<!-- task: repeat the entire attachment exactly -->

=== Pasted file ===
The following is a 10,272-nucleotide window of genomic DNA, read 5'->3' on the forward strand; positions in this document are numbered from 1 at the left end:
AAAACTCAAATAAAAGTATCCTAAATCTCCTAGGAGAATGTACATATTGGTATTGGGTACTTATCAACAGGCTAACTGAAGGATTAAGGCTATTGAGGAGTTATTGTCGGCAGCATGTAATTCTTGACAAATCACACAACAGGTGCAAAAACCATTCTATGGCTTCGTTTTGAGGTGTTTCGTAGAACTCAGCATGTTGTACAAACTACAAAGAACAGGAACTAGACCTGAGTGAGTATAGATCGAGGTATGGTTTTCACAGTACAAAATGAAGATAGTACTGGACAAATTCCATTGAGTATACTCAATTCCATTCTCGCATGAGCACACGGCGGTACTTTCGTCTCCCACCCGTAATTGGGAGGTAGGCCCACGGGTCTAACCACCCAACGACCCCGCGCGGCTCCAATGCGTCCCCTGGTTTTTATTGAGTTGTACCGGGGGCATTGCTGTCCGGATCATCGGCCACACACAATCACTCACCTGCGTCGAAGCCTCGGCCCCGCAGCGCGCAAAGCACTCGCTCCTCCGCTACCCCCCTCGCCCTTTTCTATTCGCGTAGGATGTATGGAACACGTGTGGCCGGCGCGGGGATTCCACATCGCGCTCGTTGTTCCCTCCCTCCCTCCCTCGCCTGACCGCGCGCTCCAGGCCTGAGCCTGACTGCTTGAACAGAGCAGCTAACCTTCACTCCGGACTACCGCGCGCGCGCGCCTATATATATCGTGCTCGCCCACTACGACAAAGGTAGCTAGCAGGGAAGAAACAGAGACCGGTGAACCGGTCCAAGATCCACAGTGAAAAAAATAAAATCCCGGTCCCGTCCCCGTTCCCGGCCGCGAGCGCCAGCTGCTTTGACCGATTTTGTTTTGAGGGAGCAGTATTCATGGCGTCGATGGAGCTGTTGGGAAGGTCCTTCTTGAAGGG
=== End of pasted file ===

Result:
The following is a 10,272-nucleotide window of genomic DNA, read 5'->3' on the forward strand; positions in this document are numbered from 1 at the left end:
AAAACTCAAATAAAAGTATCCTAAATCTCCTAGGAGAATGTACATATTGGTATTGGGTACTTATCAACAGGCTAACTGAAGGATTAAGGCTATTGAGGAGTTATTGTCGGCAGCATGTAATTCTTGACAAATCACACAACAGGTGCAAAAACCATTCTATGGCTTCGTTTTGAGGTGTTTCGTAGAACTCAGCATGTTGTACAAACTACAAAGAACAGGAACTAGACCTGAGTGAGTATAGATCGAGGTATGGTTTTCACAGTACAAAATGAAGATAGTACTGGACAAATTCCATTGAGTATACTCAATTCCATTCTCGCATGAGCACACGGCGGTACTTTCGTCTCCCACCCGTAATTGGGAGGTAGGCCCACGGGTCTAACCACCCAACGACCCCGCGCGGCTCCAATGCGTCCCCTGGTTTTTATTGAGTTGTACCGGGGGCATTGCTGTCCGGATCATCGGCCACACACAATCACTCACCTGCGTCGAAGCCTCGGCCCCGCAGCGCGCAAAGCACTCGCTCCTCCGCTACCCCCCTCGCCCTTTTCTATTCGCGTAGGATGTATGGAACACGTGTGGCCGGCGCGGGGATTCCACATCGCGCTCGTTGTTCCCTCCCTCCCTCCCTCGCCTGACCGCGCGCTCCAGGCCTGAGCCTGACTGCTTGAACAGAGCAGCTAACCTTCACTCCGGACTACCGCGCGCGCGCGCCTATATATATCGTGCTCGCCCACTACGACAAAGGTAGCTAGCAGGGAAGAAACAGAGACCGGTGAACCGGTCCAAGATCCACAGTGAAAAAAATAAAATCCCGGTCCCGTCCCCGTTCCCGGCCGCGAGCGCCAGCTGCTTTGACCGATTTTGTTTTGAGGGAGCAGTATTCATGGCGTCGATGGAGCTGTTGGGAAGGTCCTTCTTGAAGGG